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BioPharma Case Study Essay

BioPharma Case Questions

1. How should BioPharma have used its production network in 2009? Should any of the plants have been idled? What is the annual cost of your proposal, including import duties? This solution was obtained using the tables displayed below. Note that Germany and Japan produced none of the Relax product and that side of their plants has been idled. The annual cost of this solution is:

$24.85Total Transportation Cost (millions)
$1,268.31Total Production Cost (millions)
$195.15Total Tariffs (millions)
$1,488,315,983TOTAL COST

Highcal Production
Plant
Latin America
Europe
Asia w/o Japan
Japan
Mexico
U.S.
Brazil
7
0
0
1.23
0
0
Germany
0
15
0
0

0
0
India
0
0
5
3.77
0
0.35
Japan
0
0
0
2
0
0
Mexico
0
0
0
0
3
12.65
U.S.
0
0
0
0
0
5
Total
7
15
5
7
3
18

Relax Production
Plant
Latin America
Europe
Asia w/o Japan
Japan
Mexico
U.S.
Brazil
7
0
0
2.77
0
0
Germany
0
0
0
0
0
0
India
0
0.65
3
5.23
0
0
Japan
0
0

0
0
0
0
Mexico
0
11.35
0
0
3
0
U.S.
0
0
0
0
0
17
Total
7
12
3
8
3
17

Total Plant Output
Plant
Total
Brazil
18
Germany
15
India
18

Japan
2
Mexico
30
U.S.
22

2. How should Phil structure his global production network? Assume that the past is a reasonable indicator of the future in terms of exchange rates.

Phil should note that the Dollar and Peso have been getting killed by the Euro, Real and the Yen the last three years. Over the five year period, the net movement has not been a disaster, and recognition of business cycles would suggest that it would be wise to retain capacity and capabilities throughout the entire supply chain so that production can be diverted as currencies move against each other.

3. Is there any plant for which it may be worth adding a million kilograms of additional capacity at a fixed cost of $3 million per year?

It doesn’t appear this improves the solution shown in question 1. The plants that are at capacity in part 1 are Brazil, India, Mexico, and the U.S.; adding a million kilograms of capacity to those plants does not result in a lower overall cost for the entire supply chain.

4. How are your recommendations affected by the reduction of duties?

A reduction in duties to 0% across the board results in the following costs:
$38.25Total Transportation Cost (millions)
$1,325.40Total Production Cost (millions)
$0.00Total Tariffs (millions)
$1,363,650,824TOTAL COST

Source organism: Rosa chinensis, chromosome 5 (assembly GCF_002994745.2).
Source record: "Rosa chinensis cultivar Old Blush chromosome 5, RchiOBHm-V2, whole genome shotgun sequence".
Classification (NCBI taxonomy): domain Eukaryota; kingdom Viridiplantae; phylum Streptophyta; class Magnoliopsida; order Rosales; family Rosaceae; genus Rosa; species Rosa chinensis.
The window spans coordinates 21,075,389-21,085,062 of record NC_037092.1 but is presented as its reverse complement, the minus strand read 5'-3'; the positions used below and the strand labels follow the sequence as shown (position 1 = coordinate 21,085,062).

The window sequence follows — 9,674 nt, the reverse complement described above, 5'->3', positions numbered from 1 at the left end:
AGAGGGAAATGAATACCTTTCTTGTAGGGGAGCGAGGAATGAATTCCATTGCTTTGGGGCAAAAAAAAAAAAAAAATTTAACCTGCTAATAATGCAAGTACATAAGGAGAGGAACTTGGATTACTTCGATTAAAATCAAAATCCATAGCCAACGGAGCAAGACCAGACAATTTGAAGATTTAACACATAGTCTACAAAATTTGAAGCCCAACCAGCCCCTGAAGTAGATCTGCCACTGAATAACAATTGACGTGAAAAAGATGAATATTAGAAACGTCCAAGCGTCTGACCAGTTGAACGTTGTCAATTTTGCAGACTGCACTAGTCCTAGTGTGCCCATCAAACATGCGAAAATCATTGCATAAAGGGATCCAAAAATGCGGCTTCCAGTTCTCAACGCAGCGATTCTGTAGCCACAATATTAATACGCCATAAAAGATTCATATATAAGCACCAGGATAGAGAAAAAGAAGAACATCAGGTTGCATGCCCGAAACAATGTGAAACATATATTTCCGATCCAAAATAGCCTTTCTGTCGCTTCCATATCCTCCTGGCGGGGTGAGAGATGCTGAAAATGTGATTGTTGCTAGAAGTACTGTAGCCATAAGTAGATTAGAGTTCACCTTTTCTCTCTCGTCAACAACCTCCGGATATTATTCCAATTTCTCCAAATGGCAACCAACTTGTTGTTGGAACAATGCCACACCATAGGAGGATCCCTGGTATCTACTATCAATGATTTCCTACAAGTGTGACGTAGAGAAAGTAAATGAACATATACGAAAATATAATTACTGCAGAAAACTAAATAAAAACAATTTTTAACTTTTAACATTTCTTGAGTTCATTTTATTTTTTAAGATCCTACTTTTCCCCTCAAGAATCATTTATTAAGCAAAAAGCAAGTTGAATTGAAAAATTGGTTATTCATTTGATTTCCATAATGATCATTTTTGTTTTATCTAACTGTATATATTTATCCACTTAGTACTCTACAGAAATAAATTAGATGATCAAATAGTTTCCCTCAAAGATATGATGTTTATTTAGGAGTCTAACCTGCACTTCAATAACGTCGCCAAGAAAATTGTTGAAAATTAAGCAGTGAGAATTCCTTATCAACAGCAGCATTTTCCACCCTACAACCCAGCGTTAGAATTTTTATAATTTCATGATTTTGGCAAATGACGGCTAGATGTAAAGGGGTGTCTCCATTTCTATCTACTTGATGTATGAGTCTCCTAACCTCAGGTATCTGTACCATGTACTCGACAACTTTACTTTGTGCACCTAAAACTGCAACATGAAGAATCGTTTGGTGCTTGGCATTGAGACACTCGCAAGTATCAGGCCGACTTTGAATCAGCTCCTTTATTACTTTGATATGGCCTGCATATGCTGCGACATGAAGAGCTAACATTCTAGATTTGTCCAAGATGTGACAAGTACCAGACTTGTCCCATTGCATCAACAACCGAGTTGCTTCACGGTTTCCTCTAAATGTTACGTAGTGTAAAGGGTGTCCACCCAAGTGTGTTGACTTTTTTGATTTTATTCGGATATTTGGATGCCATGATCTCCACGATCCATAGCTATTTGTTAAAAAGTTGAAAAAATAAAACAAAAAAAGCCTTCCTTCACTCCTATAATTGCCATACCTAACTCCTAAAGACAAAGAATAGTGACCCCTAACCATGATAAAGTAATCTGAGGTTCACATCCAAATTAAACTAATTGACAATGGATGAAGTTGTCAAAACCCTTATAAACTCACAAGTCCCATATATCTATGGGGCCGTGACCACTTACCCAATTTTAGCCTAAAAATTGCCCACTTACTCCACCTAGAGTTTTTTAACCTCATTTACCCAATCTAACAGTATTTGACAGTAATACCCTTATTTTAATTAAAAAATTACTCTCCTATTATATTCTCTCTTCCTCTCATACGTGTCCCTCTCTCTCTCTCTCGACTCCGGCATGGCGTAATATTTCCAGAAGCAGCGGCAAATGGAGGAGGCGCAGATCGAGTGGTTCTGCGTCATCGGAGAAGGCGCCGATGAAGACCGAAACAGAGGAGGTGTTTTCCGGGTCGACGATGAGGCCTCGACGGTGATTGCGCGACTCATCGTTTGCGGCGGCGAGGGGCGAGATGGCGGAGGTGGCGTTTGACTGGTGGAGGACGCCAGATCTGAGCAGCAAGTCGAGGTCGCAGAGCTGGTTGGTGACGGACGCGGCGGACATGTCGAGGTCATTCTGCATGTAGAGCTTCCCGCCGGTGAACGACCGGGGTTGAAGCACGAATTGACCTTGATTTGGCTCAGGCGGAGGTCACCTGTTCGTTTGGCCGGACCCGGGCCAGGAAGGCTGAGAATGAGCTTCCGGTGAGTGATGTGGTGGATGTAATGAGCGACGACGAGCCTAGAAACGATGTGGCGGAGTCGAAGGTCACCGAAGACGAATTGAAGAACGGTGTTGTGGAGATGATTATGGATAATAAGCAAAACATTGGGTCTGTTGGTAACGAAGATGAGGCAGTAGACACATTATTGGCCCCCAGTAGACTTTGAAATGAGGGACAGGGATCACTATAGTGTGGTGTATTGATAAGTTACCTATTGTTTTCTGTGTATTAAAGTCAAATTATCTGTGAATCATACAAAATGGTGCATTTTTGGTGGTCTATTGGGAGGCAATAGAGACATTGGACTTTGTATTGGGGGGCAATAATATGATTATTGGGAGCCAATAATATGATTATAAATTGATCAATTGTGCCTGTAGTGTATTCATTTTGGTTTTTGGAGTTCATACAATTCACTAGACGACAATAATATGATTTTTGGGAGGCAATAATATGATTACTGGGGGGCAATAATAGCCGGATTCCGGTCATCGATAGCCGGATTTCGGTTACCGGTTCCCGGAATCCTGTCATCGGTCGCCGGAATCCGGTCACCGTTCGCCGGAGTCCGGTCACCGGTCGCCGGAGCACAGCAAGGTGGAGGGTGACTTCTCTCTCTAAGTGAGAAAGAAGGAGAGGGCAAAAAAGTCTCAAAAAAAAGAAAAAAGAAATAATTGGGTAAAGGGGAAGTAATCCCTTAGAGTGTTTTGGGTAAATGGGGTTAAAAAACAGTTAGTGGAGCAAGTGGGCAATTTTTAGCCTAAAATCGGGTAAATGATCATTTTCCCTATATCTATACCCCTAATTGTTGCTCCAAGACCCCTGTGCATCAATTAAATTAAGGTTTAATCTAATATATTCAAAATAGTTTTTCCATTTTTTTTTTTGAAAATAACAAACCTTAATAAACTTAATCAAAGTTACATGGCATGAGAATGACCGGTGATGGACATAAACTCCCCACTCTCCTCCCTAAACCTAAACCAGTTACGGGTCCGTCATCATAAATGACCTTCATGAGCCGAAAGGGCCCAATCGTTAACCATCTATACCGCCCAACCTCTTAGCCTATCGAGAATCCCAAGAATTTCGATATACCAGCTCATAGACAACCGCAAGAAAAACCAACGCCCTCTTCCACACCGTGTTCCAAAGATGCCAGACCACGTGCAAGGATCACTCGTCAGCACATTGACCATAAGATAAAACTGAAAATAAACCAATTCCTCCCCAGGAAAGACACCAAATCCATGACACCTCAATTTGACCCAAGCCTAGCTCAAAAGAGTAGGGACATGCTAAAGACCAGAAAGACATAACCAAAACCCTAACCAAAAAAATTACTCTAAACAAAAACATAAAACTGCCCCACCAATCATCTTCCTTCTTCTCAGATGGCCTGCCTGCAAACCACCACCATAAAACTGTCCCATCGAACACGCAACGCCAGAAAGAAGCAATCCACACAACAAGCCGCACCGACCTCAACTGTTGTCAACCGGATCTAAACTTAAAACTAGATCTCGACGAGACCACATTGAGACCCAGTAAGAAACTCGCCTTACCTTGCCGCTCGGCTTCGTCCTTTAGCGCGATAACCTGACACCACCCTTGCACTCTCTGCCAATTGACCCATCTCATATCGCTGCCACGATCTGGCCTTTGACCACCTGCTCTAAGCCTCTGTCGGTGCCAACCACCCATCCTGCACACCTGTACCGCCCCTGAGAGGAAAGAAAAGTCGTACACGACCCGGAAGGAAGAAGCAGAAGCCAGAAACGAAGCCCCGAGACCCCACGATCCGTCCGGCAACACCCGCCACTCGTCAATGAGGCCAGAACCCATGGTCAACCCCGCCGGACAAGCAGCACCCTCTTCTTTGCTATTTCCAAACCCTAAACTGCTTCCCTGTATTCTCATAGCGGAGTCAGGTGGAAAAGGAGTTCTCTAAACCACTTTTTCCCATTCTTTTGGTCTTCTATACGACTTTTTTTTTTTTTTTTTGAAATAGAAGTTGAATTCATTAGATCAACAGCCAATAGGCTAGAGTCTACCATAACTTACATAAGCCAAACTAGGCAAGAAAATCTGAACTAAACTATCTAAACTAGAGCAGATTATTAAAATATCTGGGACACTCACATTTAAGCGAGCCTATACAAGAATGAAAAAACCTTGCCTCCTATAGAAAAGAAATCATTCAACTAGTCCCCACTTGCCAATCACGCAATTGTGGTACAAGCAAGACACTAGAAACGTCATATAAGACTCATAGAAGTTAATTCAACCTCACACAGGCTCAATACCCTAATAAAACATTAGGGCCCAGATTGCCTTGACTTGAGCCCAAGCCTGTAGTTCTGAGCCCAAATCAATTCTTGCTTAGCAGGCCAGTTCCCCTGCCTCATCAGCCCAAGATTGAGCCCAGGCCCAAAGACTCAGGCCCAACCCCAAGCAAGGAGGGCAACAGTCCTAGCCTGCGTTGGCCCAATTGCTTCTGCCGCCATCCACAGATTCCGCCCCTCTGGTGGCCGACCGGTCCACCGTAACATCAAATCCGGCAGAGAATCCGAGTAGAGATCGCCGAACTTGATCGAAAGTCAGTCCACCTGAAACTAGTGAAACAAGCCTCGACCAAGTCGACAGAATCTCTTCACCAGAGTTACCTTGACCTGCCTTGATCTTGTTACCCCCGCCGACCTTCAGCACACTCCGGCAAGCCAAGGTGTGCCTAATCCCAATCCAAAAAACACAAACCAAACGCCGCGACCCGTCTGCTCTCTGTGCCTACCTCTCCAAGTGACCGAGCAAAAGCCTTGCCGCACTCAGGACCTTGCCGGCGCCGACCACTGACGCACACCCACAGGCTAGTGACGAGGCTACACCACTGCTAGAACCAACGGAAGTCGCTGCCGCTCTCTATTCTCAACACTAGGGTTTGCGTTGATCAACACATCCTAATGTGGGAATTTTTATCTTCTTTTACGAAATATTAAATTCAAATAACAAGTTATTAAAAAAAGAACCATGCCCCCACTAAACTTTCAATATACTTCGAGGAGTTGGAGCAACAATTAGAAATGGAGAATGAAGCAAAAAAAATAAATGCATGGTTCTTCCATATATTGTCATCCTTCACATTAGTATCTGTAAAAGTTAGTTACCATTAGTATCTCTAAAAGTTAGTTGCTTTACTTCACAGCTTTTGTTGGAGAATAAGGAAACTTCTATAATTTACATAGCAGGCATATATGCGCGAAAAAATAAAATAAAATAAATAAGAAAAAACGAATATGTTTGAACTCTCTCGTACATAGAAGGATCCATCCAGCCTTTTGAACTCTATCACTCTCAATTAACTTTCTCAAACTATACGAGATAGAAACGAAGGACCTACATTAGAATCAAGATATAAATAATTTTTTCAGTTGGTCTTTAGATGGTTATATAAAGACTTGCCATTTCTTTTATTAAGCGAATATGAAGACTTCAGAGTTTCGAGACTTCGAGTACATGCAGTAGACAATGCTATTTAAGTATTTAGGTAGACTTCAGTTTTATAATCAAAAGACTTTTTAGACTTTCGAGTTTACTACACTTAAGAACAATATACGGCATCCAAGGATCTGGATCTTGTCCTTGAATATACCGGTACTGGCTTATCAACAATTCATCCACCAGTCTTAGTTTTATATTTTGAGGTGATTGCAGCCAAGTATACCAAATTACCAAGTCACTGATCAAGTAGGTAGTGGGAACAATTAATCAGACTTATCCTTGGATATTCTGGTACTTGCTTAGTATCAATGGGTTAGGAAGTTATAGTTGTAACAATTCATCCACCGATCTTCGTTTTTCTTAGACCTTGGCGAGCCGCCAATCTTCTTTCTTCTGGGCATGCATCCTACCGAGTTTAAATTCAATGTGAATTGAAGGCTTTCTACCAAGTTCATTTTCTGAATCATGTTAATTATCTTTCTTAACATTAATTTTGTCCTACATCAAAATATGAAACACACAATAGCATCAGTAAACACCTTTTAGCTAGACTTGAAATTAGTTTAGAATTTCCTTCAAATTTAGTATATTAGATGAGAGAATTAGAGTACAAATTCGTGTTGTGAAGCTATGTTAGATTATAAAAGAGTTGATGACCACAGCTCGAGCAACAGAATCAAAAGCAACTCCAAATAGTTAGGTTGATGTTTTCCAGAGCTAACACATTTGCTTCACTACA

The solution matrix is far less sparse; virtually every market receives imports from every other market with the exception of Mexico and Asia

without Japan. Production increases in Germany and Japan at the expense of India, Mexico, and the U.S.

Highcal Production
Plant
Latin America
Europe
Asia w/o Japan
Japan
Mexico
U.S.
Brazil
1.20
2.28
0.62
1.20
0.00
4.90
Germany
1.52
2.90
1.23
1.52
0.95
2.98
India
1.12
2.50
.83
1.12
0.55
2.58
Japan
0.53
1.91

0.25
0.53
0.00
1.99
Mexico
1.52
2.90
1.23
1.52
0.95
2.98
U.S.
1.12
2.50
0.83
1.12
0.55
2.58
Total
7
15
5
7
3
18

Relax Production
Plant
Latin America
Europe
Asia w/o Japan
Japan
Mexico
U.S.
Brazil

1.20
1.48
0.00
1.48
0.00
3.65
Germany
1.52
2.46
0.95
1.66
0.95
3.03
India
1.12
2.06
0.55
1.26
0.55
2.63
Japan
0.53
1.47
0.00
0.67
0.00
2.04
Mexico
1.52
2.46
0.95
1.66
0.95
3.03
U.S.
1.12
2.06
0.55
1.26
0.55
2.63
Total
7
12
3
8
3
17

Total Plant Output
Plant
Total
Brazil
18.00
Germany
21.67
India
16.87
Japan
9.93
Mexico
21.67
U.S.
16.87

5. The analysis has assumed that each plant has a100 percent yield (percent output of acceptable quality). How would you modify your analysis to account for yield differences across plants?

To adjust for yields less than 100%, the capacity of each plant could be

adjusted down by the loss percentage. Another approach would be to leave capacity as stated but adjust the amount shipped down by the scrap percentage.

6. What other factors should be accounted for when making your recommendations?

This global supply chain is exposed to a variety of risks as enumerated below. Supply chain decisions should be made after careful assessment of the likelihood of these events and the effectiveness of possible mitigation plans. Disruptions – disasters, war, terrorism, labor disputes

Delays – inflexibility or poor yield of supply, insufficient supply Systems – IS breakdown, system integration issues
Forecast – inaccurate forecasting
Intellectual property – vertical integration and global sourcing Procurement – exchange rate movement, industry-wide capacity issues Receivables – number and financial strength of customers
Inventory – rate of obsolescence, holding costs, uncertainty of demand Capacity – cost and flexibility of capacit


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